I'm actually curious like where, cause , cause in my mind there was both right. It was just in different places. Right, right. Like I would also criticize you, but in just other places , um, that you would criticize me, but I don't know to be completely honest, I guess, I guess, you know, you filled my love tank in other places. And so for me it was like there was, there was in essence a kind of balance.Speaker 1:
Well, I think what I'm noticing a lot in the clinic is couples where that's gonna be the main discussion and what hasn't over time, if that's the communication, but there's this distance and almost competition. And there's a sense that you can't really be just happy and joyful.Speaker 2:
Yeah. I definitely think that at one point we kind of reached, we reached a point where I felt like it was constant criticism and you didn't acknowledge what I was doing. And I think that maybe actually, because of my background, it actually came to a head and I was like, I can't, I can't take this anymore. Like you , you have to be able to give me words of affirmation. You have to be able to kind of see what I am doing and not just constantly, you know, point out what what's lacking. And , but I will say that as a parent. Um, unfortunately I do see that in my relationship with SA I'm very critical. Um, and that is definitely something that I'm aware of in working on actively, but it's something that's that I'm really interested in. And because I see the difference between how I relate to him and how I relate to Lila . And I know that with him, I relate that way very critically because I feel very insecure in my relationship with him.Speaker 1:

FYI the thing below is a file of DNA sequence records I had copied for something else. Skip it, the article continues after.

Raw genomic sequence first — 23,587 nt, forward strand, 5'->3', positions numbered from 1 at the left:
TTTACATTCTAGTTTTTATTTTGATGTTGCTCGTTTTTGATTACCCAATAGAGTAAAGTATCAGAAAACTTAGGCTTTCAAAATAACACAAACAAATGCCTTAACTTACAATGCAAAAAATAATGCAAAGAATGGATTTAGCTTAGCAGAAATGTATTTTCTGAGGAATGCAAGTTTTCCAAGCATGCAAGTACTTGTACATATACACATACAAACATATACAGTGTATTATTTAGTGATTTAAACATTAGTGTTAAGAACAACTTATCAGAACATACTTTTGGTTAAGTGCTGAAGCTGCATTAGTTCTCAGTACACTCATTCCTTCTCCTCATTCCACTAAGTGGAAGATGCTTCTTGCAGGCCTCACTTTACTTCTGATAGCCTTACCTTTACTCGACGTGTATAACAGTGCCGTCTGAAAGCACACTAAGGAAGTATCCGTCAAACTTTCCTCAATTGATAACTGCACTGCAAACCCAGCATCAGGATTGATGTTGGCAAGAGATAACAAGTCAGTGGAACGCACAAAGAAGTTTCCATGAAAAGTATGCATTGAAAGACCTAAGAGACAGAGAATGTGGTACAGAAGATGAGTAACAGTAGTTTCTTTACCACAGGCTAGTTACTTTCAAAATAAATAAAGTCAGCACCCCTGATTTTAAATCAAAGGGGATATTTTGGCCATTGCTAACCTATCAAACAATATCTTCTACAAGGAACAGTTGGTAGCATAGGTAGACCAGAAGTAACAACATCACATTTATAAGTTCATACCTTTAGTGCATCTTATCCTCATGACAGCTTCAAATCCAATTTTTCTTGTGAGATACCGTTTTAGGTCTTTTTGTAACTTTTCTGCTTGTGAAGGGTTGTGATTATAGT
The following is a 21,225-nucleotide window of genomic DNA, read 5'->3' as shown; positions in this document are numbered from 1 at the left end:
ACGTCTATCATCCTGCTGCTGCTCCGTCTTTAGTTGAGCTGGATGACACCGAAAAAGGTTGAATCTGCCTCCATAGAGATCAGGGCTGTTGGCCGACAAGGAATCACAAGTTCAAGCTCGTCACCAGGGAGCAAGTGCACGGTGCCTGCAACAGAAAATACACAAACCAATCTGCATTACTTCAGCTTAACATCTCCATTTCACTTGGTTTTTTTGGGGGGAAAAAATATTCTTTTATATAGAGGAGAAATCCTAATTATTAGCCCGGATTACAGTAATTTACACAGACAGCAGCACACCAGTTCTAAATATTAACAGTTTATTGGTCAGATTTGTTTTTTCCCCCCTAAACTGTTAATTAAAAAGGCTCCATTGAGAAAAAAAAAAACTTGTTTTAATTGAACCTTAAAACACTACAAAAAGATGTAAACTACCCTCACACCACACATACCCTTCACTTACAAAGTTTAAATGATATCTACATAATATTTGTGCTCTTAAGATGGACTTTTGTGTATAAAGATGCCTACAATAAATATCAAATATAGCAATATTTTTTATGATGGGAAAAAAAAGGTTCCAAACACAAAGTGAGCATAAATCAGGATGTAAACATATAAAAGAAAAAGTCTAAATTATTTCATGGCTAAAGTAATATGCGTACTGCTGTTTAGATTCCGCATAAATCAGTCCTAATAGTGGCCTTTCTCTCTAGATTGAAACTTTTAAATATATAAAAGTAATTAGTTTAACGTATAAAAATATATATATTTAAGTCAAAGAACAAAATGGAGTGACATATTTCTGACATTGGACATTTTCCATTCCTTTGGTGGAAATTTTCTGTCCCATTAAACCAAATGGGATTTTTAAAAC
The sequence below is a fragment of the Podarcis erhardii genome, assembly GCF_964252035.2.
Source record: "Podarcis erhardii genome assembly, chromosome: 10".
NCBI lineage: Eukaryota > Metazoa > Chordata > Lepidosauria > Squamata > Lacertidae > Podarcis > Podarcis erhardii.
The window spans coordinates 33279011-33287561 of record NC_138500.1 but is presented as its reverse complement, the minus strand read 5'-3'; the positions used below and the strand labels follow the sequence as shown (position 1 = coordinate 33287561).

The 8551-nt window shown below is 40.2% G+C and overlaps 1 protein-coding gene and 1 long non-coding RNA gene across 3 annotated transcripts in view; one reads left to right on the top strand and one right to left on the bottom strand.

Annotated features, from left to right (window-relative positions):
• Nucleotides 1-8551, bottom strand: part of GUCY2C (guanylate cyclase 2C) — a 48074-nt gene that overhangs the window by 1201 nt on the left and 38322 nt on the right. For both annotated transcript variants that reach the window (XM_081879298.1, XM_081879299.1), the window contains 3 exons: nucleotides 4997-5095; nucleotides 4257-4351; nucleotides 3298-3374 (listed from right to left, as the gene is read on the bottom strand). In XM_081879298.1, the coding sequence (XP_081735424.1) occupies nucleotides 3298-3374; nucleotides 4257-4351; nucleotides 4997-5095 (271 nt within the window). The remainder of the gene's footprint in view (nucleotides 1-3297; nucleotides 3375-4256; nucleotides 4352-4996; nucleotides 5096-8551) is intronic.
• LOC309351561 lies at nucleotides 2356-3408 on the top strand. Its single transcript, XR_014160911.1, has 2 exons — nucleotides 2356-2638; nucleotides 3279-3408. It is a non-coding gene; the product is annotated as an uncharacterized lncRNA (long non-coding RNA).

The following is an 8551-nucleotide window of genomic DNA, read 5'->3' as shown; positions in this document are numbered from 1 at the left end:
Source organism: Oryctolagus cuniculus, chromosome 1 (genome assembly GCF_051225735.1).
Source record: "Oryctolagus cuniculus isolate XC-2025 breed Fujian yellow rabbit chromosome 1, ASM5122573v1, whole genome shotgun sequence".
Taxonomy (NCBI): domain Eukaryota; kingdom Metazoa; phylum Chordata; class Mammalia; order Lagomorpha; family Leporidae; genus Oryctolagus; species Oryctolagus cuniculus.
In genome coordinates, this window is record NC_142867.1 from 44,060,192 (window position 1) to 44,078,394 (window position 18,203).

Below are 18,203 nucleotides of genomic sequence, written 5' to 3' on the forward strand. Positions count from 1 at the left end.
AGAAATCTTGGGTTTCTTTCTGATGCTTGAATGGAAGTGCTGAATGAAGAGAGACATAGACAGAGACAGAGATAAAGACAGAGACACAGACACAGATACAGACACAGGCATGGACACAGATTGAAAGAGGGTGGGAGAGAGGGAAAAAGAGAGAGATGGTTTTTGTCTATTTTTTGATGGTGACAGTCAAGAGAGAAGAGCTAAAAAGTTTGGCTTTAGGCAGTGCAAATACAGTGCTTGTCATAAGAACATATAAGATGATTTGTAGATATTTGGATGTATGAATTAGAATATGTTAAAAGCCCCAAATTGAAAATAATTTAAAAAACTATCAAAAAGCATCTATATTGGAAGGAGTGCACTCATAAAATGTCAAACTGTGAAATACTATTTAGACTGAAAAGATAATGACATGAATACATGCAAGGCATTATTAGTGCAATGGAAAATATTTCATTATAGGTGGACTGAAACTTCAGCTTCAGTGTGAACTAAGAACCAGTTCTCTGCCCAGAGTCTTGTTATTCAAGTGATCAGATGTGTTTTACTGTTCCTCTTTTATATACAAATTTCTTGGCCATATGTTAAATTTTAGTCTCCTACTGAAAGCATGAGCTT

So I , I wanna , I wanna PI piggyback that and say, so I once worked with this couple where he would give tons and tons of constructive feedback and she would obviously get insulted and hurt . And when we started peeling the layers, we realized that he did grow up. That was the environment. He had this core belief that love is criticism like caring is criticism. And for him, that was just his way of, of kind engaging. And what we've , what we started doing is soften that core belief. And I think for a lot of us, we don't even realize that's the environment we grew up in. Yeah . And I remember working with this chef once and he said, criticism is truth. Compliments is always within like, there's a , there's an angle there. Yeah. And I'm thinking, how can we help people change or couples change that dynamic? Well,Speaker 2: